Pain is good. Yes, you read that right

August 29, 2017

 

 

 

You probably disagree with the title of this blog, but let me explain before you jump to conclusions.

 

Most people view pain as a negative experience, and to be fair, they’re right. It is. But that’s because pain is designed that way. Pain is supposed to get your attention, supposed to make you feel uncomfortable. Your body does this because it’s telling you something is wrong (or perceiving that there is a potential threat to your health), at least most of the time, we’ll get to the special cases in a later blog.

 

Pain is your bodies warning system, it tells you that something is wrong and that you need to fix it. So in reality pain is a protection mechanism, but also a self-improvement tool. For example, when you touch something hot. The receptors in your hand tell you that there is energy in the form of heat entering your hand, too much energy going in and a pain response is elicited, causing you to take your hand away from the heat, preventing burns.

 

But pain also works in many different situations, take a football player that has injured themselves. Pain stops them from playing further, lets them know that something is wrong and that they need to fix it, rather than playing on and doing further damage.

 

Osteopaths then take this one step further. We like to find the answers to questions like, what caused the pain in the first place? And how do we prevent that from being an issue again? These questions allow us to reach the root cause of the problem, which can then be addressed with the relevant treatment methods, interventions and treatment plans. So you see how pain can be used as a tool to improve yourself, even if it may require a little outside help.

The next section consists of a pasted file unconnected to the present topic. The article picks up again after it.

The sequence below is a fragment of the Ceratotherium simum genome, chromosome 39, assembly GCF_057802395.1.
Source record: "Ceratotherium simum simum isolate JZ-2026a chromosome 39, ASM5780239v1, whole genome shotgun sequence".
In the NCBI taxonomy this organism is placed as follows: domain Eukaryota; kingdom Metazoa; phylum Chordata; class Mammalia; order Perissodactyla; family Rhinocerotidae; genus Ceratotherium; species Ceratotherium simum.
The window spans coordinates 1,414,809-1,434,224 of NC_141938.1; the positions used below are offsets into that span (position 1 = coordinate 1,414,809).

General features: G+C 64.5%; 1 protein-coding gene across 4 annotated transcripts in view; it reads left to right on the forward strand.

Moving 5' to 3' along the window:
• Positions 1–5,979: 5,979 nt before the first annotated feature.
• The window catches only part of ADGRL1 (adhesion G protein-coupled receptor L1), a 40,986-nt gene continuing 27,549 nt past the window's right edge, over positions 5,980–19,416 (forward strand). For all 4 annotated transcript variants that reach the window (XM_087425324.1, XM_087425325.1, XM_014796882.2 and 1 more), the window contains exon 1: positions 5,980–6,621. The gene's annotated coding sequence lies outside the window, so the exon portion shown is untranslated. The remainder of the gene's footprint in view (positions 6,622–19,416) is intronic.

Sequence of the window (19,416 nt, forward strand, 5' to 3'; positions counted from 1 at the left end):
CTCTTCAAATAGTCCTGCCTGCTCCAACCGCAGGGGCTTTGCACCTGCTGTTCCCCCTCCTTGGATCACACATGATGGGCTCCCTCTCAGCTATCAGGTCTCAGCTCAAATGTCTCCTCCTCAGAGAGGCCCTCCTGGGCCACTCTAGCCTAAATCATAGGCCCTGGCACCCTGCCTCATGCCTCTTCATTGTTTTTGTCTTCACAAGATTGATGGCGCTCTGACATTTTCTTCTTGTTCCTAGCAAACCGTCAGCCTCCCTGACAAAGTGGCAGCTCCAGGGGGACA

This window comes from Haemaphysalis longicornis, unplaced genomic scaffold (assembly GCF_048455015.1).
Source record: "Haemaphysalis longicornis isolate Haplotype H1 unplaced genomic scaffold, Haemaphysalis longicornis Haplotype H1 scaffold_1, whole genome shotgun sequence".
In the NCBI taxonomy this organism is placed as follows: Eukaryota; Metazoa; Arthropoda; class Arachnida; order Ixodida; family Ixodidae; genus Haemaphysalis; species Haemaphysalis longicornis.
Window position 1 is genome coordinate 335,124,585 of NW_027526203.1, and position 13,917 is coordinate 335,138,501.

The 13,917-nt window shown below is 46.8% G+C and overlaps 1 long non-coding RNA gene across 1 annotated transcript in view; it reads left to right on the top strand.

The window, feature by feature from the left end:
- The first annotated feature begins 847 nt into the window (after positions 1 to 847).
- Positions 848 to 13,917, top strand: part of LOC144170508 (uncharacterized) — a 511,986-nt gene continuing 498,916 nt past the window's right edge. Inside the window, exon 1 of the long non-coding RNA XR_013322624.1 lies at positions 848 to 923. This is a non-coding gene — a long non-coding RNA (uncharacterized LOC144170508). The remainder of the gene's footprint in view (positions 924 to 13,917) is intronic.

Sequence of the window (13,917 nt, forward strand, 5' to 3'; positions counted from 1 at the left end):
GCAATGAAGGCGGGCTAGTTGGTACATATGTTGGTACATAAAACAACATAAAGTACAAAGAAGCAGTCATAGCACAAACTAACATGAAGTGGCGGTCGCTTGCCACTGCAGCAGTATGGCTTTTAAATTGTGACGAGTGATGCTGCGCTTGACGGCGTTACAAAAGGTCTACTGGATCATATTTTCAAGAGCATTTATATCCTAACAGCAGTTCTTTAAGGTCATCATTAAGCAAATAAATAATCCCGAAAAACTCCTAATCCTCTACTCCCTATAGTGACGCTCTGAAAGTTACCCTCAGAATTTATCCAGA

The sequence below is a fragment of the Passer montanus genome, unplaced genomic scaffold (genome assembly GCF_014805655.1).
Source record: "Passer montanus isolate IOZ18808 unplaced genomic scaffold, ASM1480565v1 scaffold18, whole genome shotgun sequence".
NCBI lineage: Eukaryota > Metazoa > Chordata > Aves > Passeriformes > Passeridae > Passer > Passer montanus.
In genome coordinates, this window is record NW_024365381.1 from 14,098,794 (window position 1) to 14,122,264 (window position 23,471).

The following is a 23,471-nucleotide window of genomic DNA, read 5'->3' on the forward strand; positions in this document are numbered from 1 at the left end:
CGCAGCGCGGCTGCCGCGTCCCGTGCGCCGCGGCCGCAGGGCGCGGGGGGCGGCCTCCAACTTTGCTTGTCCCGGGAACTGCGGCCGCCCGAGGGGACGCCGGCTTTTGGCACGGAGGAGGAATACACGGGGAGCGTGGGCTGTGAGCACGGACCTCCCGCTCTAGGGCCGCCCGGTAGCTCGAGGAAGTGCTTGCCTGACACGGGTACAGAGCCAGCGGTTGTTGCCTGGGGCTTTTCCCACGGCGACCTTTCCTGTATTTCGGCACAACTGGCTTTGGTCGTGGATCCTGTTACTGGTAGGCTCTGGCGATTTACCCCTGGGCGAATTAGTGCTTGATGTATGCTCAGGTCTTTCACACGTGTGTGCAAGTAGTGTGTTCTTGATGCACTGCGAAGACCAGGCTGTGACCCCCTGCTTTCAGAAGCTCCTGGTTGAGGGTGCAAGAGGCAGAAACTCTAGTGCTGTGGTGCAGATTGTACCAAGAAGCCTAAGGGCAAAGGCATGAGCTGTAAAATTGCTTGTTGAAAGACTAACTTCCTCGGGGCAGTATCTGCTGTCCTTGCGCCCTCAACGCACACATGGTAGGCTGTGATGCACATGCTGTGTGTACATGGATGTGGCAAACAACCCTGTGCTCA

Pain also plays a huge role in the beginning of the healing process. Some of the chemicals released when pain is felt can also positively influence and speed up the healing mechanism. So without it, you might not get better at all!

 

There is a condition known as Congenital Insensitivity to Pain (CIP). People with CIP don't feel any pain whatsoever, which may sound like a good thing. It's not. Think about how often you hurt yourself, even slightly. Cuts, bruises etc all go unnoticed, but so do things like burning heat. As you can imagine, this leads to the person who feels no pain hurting themselves more severely and more often than most people. Without this self preservation and improvement mechanism, they are at a much higher risk of premature death. Thankfully this condition is very rare, but it serves as a good reminder of how essential pain is.

 

So, next time you feel a bit of back pain, be thankful that it's there. It's your body telling you something has gone wrong, and that you need to do something about it!

 

But also remember, pain does not always mean harm... We'll explain this in future blogs, so keep an eye out! For now though, have a look at our blog about chronic pain

 

If you're currently in pain and want to get rid of it, call us on 02083047237 and we'll be happy to help you recover.

 

 

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